FOR ANYBODY WHO DECIDES to be self-employed and own their own business, or who is doing so already, the question of how to match the hourly rate of someone working on salary while working in your pyjamas is one that frequently goes unanswered.
But ponder no more.
If you’re well versed in the advanced features of MYOB, Xero or Quickbooks, possess an accounting qualification and can operate your business as an independent contractor, you’re well on your way to earning the big bucks as a bookkeeping consultant.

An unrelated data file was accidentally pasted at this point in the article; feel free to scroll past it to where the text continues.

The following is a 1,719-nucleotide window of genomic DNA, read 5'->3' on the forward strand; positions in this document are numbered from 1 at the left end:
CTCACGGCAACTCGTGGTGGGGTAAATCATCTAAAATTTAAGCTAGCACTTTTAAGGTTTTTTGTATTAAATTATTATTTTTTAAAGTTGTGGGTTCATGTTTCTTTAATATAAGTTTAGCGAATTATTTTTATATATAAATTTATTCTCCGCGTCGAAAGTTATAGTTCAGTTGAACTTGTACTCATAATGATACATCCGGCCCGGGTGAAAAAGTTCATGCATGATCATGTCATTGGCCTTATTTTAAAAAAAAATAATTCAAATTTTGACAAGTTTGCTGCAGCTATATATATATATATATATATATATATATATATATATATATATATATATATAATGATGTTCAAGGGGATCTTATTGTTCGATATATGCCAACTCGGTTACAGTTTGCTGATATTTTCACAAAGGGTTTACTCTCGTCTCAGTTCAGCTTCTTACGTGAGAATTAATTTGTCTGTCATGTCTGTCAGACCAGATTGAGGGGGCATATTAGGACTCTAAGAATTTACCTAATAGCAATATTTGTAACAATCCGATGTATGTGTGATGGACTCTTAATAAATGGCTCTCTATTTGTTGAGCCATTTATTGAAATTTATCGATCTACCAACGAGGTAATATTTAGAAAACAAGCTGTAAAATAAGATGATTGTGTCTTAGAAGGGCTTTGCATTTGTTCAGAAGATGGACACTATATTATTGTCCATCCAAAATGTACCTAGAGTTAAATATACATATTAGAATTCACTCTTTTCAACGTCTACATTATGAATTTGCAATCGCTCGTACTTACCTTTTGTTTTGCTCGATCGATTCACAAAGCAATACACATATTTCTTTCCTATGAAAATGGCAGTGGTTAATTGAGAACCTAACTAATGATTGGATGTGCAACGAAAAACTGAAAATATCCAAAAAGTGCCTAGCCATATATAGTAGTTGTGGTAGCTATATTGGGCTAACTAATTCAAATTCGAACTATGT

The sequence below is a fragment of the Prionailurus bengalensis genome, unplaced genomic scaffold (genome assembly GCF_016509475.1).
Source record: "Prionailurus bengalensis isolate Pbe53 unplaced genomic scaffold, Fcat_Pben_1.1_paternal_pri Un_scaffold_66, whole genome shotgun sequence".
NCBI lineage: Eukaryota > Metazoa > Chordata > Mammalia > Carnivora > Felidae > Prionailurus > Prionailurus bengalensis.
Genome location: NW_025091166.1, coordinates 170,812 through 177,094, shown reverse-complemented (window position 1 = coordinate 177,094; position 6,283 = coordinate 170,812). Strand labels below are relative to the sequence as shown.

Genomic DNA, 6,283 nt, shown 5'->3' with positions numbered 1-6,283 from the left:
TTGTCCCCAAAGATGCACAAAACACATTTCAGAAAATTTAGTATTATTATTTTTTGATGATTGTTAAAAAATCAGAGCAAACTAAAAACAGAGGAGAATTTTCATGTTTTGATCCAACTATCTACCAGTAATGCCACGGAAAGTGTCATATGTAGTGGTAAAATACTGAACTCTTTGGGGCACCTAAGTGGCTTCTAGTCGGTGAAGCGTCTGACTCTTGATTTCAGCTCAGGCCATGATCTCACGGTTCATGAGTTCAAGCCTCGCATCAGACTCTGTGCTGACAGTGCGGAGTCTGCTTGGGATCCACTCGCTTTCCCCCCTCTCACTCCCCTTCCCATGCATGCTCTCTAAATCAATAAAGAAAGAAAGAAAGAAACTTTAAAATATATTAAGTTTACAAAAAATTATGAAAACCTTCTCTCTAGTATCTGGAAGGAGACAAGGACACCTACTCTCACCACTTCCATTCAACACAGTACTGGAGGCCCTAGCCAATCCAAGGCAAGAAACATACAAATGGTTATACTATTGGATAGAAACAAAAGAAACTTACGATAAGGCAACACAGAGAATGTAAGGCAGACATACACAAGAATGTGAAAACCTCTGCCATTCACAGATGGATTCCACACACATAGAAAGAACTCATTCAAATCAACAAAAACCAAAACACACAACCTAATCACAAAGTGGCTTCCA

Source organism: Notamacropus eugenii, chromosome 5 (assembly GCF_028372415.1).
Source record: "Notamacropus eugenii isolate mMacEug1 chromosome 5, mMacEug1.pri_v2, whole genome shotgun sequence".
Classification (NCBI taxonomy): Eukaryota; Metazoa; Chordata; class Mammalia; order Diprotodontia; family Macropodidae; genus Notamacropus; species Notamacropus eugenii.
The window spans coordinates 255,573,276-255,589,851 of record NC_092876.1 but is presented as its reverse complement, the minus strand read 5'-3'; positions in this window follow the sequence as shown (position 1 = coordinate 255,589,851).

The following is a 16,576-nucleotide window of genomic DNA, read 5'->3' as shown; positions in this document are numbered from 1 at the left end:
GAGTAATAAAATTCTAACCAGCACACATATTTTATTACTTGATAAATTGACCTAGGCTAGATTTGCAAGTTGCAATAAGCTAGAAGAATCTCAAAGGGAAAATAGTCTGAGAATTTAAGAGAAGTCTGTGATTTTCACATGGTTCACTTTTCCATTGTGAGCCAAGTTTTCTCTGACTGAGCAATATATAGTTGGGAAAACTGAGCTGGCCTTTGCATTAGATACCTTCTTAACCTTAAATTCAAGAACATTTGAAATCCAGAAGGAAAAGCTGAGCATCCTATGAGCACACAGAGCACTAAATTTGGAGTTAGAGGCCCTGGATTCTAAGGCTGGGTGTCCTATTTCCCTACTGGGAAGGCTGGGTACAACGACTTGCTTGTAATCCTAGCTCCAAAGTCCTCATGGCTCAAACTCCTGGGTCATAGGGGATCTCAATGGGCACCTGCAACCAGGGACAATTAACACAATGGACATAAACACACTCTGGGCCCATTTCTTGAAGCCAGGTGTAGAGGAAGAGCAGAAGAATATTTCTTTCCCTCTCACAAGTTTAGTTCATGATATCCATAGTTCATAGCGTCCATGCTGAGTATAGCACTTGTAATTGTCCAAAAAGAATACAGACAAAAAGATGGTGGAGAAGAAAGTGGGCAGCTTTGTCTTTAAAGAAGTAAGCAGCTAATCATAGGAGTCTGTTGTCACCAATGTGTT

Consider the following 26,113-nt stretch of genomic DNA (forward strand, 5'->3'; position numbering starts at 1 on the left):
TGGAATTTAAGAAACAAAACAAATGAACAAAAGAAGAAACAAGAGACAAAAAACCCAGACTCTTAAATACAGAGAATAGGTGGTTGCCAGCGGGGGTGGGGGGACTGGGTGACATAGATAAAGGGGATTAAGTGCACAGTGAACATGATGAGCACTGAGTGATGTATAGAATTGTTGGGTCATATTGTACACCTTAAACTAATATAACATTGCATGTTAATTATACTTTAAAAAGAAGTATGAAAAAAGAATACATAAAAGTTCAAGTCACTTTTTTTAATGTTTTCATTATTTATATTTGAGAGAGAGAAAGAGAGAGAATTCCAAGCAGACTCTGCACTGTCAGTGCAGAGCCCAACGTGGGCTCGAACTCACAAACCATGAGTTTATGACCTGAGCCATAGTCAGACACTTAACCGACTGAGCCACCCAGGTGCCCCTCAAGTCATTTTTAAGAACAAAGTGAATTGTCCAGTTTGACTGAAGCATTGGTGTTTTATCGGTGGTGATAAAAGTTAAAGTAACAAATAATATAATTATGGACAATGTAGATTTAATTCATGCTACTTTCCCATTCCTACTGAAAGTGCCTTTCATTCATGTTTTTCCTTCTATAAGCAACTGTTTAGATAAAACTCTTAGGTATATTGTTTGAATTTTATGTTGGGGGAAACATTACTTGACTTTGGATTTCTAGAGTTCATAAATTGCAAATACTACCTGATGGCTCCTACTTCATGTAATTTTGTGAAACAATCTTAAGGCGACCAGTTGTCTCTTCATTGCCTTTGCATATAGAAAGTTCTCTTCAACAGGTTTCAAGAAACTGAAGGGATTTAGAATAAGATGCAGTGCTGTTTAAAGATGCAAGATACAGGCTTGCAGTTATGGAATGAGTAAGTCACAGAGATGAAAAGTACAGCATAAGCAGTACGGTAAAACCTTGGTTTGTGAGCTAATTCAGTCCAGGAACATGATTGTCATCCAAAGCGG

Specialist skills earn you more money
Currently, bookkeepers with a good understanding of things like time billing, job reporting and forecasting, advanced payroll, end-of-period transactions and journal entries, as well as Australian tax, are highly sought after by other businesses to work as consultants.
Of course, you could also carve out a niche specialty for yourself if you happen to be highly skilled in a particular sector or industry.
MYOB Training Online
Our MYOB courses (offered for one low price and include lifetime access) cover 85% of the MYOB skills the majority of MYOB bookkeepers require to perform most bookkeeping tasks. For everything else, however, it’s a good idea to engage the services of a specialist who can provide a solution to your specific needs.